Although national statistical agencies are the ultimate providers of historical data and definitions, international organizations are also involved in statistical issues, with the objective of harmonizing methodologies for the national compilation of statistics, including the analytical frameworks, concepts, definitions, classifications, and valuation procedures used in the production of economic statistics. The World Economic Outlook database reflects information from both national source agencies and international organizations.

The completion in 1993 of the comprehensive revision of the standardized System of National Accounts 1993 (SNA) and the IMF’s Balance of Payments Manual (BPM) represented important improvements in the standards of economic statistics and analysis.2 The IMF was actively involved in both projects, particularly the new Balance of Payments Manual, which reflects the IMF’s special interest in countries’ external positions. Key changes introduced with the new Manual were summarized in Box 13 of the May 1994 World Economic Outlook. The process of adapting country balance of payments data to the definitions of the new BPM began with the May 1995 World Economic Outlook. However, full concordance with the BPM is ultimately dependent on the provision by national statistical compilers of revised country data, and hence the World Economic Outlook estimates are still only partially adapted to the BPM.

The members of the European Union have adopted a harmonized system for the compilation of the national accounts, referred to as ESA 1995. All national accounts data from 1995 onward are presented on the basis of the new system. Revision by national authorities of data prior to 1995 to conform to the new system has progressed, but has in some cases not been completed. In such cases, historical World Economic Outlook data have been carefully adjusted to avoid breaks in the series. Users of EU national accounts data prior to 1995 should nevertheless exercise caution until such time as the revision of historical data by national statistical agencies has been fully completed. See Box 1.2, “Revisions in National Accounts Methodologies,” in the May 2000 World Economic Outlook.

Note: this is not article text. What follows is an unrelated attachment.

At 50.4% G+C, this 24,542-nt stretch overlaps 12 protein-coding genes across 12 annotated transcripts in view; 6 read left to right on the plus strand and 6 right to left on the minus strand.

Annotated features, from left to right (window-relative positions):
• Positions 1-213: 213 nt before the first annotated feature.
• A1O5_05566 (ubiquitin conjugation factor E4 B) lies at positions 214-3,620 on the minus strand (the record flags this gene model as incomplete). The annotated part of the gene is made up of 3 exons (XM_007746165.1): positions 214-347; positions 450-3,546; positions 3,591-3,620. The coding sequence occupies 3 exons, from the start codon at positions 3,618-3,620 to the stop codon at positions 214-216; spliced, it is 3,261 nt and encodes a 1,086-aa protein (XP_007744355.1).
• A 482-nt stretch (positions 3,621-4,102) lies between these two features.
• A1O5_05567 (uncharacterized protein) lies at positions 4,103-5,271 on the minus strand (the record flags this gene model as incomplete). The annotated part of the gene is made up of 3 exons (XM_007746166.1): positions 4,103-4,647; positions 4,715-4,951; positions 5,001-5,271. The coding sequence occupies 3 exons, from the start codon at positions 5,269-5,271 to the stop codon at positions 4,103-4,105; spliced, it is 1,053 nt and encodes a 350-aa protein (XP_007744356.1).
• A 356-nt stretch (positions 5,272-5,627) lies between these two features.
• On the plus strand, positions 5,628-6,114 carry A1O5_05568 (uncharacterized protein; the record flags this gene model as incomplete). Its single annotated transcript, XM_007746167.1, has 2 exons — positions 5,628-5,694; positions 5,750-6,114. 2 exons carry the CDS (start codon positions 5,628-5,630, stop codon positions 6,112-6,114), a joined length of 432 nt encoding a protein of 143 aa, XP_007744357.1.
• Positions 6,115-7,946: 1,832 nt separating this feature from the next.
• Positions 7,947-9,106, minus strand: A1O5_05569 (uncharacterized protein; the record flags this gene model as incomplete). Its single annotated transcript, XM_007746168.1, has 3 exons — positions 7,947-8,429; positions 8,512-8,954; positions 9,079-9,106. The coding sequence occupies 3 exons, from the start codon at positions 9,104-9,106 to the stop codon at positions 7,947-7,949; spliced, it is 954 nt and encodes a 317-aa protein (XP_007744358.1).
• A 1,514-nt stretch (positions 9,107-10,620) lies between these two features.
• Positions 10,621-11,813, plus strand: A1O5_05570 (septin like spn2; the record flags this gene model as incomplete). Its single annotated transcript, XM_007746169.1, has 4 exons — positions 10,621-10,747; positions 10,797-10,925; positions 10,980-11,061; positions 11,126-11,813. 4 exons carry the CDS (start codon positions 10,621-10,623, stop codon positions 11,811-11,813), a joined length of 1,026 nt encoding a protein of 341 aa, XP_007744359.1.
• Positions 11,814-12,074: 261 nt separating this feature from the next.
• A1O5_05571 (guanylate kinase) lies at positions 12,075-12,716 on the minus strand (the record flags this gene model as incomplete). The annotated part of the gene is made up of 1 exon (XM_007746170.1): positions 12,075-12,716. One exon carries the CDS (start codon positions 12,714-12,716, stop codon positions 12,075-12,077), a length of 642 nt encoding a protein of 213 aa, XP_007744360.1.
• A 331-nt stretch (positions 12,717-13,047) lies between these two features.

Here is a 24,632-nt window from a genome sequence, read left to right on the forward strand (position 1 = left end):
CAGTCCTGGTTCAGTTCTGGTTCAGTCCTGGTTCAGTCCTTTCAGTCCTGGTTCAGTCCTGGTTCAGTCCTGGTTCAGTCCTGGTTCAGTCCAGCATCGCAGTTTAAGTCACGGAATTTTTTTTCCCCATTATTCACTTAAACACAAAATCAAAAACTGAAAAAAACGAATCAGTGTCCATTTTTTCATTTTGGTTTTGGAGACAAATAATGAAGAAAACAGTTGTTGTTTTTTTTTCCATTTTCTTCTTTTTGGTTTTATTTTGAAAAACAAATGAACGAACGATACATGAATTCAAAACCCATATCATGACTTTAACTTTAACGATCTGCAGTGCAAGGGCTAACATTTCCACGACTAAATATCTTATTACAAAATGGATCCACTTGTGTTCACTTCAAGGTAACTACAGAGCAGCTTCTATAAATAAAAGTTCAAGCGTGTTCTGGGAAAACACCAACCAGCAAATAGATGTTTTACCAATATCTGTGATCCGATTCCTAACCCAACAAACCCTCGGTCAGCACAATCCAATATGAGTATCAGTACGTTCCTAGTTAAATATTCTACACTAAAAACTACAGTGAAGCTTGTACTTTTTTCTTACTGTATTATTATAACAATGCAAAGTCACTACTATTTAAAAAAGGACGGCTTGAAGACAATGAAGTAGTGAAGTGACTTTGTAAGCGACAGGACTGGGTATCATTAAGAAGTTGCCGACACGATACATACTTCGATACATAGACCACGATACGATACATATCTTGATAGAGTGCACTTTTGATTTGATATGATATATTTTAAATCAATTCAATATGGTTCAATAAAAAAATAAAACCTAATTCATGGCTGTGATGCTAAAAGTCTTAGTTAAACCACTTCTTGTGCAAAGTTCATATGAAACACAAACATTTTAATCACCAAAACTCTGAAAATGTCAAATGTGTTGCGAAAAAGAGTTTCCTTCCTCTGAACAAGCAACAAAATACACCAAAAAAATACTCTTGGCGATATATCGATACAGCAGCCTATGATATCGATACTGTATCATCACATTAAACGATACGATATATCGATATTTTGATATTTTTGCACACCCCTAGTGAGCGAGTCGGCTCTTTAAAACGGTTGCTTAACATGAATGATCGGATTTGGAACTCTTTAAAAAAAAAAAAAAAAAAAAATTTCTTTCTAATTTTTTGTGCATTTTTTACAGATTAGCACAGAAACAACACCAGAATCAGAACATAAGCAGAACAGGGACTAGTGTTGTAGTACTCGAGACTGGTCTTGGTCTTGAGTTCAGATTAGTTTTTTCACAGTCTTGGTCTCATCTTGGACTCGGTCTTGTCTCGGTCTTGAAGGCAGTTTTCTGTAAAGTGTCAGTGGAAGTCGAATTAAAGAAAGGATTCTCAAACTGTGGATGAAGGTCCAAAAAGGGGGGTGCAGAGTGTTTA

Composite data for country groups in the World Economic Outlook are either sums or weighted averages of data for individual countries. Unless otherwise indicated, multiyear averages of growth rates are expressed as compound annual rates of change. Arithmetically weighted averages are used for all data except inflation and money growth for the other emerging market and developing country group, for which geometric averages are used. The following conventions apply.

  • Country group composites for exchange rates, interest rates, and the growth rates of monetary aggregates are weighted by GDP converted to U.S. dollars at market exchange rates (averaged over the preceding three years) as a share of group GDP.

  • Composites for other data relating to the domestic economy, whether growth rates or ratios, are weighted by GDP valued at purchasing power parities (PPPs) as a share of total world or group GDP.3

  • Composites for data relating to the domestic economy for the euro area (12 member countries throughout the entire period unless otherwise noted) are aggregates of national source data using weights based on 1995 ECU exchange rates.

  • Composite unemployment rates and employment growth are weighted by labor force as a share of group labor force.

  • Composites relating to the external economy are sums of individual country data after conversion to U.S. dollars at the average market exchange rates in the years indicated for balance of payments data and at end-of-year market exchange rates for debt denominated in currencies other than U.S. dollars. Composites of changes in foreign trade volumes and prices, however, are arithmetic averages of percentage changes for individual countries weighted by the U.S. dollar value of exports or imports as a share of total world or group exports or imports (in the preceding year). For central and eastern European countries, external transactions in nonconvertible currencies (through 1990) are converted to U.S. dollars at the implicit U.S. dollar/ruble conversion rates obtained from each country’s national currency exchange rate for the U.S. dollar and for the ruble.